A few days ago, Glen Dreger sent me two pictures of a large mushroom he collected near Tunkwa Lake. I sent the photos to a mycologist colleague in Vancouver and he suggested that it was Neolentinus lepideus, having the common name of the “Train-Wrecker.” The common name derives from the fact that it is tolerant of several wood preservatives used to treat railroad ties, including creosote. In earlier days, before our current more effective wood preservatives, it was an important cause of rot in ties. This species is recorded as occurring in BC, but only from the Kootenays, not in our region.
After looking at some references, I realized that Glenn’s mushroom did not match all of the features for N. lepideus. It is supposed to have a prominent, membranous ring (partial veil) high on the stem. This mushroom lacks a veil. The absence of the vail means it matches the description of another species, Neolentinus ponderosus, having the common name, “Ponderous Lentinus.” The largest online database of mushroom species (E-Flora BC) does not list N. ponderosus as occurring in BC.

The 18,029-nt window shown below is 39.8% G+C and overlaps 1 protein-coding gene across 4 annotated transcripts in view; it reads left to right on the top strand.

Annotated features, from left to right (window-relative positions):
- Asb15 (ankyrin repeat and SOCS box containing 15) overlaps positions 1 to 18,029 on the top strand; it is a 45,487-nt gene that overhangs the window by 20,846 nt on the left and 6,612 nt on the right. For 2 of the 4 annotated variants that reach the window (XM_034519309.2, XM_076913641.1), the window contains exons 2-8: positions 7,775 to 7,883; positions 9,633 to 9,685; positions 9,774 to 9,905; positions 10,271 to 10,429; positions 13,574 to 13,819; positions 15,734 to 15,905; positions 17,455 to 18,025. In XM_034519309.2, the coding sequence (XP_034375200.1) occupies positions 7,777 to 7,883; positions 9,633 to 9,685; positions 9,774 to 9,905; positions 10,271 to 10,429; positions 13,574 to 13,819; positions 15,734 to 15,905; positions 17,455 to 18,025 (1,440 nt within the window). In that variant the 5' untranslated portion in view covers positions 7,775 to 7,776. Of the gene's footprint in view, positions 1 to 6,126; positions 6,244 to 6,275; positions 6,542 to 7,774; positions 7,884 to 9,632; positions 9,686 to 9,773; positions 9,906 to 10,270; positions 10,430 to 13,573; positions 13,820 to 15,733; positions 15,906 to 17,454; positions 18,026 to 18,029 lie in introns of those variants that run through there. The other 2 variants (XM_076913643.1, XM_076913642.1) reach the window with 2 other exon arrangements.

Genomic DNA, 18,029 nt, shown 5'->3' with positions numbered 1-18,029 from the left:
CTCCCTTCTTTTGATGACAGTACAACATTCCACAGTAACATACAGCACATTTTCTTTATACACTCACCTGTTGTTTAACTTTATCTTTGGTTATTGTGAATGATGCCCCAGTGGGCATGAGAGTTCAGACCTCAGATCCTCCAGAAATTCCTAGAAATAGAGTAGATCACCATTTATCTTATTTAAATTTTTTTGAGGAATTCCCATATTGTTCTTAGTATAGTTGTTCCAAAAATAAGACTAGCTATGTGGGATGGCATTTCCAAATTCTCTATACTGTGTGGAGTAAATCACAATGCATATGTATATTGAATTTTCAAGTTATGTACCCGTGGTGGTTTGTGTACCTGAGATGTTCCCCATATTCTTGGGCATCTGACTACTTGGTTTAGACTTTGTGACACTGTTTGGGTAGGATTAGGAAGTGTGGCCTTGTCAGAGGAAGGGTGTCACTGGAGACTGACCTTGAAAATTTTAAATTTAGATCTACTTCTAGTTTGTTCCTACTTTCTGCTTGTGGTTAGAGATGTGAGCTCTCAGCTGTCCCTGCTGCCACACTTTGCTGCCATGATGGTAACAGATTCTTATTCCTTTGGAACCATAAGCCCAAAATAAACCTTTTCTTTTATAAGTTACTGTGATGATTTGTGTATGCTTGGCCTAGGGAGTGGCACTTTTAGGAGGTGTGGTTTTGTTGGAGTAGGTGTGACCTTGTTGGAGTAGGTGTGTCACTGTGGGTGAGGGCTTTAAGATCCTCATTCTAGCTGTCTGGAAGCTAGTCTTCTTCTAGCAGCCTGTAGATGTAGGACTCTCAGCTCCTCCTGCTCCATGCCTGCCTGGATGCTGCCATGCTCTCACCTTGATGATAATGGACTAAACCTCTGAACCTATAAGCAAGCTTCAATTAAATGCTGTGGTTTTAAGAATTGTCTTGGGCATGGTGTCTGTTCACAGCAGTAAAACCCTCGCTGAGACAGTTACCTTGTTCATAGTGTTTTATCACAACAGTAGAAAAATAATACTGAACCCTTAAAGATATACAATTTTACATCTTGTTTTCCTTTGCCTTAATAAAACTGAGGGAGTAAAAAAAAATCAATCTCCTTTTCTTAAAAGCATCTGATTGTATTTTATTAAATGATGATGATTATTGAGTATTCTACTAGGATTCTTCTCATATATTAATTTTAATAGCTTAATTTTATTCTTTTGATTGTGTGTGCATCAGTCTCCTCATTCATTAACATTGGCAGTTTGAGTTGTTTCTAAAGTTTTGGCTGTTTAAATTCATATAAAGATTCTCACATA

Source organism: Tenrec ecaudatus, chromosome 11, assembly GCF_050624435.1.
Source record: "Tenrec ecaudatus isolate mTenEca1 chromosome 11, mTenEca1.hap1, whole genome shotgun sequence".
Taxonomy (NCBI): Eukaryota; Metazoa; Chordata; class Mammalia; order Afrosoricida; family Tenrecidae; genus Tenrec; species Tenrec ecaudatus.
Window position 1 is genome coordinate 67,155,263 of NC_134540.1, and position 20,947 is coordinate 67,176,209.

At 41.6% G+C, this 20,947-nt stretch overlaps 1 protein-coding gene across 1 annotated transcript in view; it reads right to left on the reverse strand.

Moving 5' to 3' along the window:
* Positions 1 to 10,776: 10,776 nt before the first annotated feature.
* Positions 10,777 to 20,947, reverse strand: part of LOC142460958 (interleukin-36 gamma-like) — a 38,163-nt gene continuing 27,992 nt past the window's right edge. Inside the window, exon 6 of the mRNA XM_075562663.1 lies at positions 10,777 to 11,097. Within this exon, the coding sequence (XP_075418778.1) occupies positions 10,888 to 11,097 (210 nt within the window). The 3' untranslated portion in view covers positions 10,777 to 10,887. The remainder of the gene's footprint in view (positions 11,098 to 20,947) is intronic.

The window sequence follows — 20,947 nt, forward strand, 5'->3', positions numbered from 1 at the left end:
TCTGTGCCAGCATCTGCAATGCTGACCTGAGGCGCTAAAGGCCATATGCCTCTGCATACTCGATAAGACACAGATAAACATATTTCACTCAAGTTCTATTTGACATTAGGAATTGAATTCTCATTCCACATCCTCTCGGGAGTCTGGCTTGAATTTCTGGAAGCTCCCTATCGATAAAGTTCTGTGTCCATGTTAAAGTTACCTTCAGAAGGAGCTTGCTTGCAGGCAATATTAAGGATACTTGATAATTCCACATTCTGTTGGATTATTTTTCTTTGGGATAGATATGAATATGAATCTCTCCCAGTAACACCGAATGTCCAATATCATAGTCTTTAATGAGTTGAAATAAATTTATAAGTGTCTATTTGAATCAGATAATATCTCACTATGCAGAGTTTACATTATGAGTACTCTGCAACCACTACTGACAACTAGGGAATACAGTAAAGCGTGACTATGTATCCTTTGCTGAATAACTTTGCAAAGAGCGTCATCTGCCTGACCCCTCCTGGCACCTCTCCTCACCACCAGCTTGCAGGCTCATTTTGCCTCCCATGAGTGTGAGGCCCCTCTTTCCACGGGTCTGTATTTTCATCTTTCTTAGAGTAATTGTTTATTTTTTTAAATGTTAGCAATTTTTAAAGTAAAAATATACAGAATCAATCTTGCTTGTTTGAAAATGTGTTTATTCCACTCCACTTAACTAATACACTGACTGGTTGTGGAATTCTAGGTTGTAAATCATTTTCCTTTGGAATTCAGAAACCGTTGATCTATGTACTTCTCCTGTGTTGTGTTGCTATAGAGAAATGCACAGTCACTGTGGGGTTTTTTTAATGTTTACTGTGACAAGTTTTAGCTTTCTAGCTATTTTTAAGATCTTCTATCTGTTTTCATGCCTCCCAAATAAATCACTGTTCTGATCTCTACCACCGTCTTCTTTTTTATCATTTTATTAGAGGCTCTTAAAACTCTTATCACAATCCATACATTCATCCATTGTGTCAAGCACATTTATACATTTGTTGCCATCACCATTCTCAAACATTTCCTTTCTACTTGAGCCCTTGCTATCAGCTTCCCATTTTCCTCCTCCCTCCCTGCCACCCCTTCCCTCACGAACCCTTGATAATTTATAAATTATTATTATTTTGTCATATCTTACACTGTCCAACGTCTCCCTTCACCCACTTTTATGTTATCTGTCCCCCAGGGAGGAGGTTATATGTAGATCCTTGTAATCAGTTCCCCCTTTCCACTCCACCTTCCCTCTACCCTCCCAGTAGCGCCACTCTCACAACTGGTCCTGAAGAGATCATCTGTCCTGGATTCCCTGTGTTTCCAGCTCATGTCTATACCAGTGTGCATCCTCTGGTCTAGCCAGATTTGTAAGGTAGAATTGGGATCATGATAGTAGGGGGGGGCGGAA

The next step is to confirm whether any herbarium in BC has a voucher specimen of N. ponderosus that, for some reason, has not been recorded in the E-Flora database. If there is no existing voucher, Glenn’s mushroom will be the new record of the species in BC. I have another mycologist colleague in Victoria who will be able to confirm if this is really a new record in a week or so. I will update this post when the final decision is in.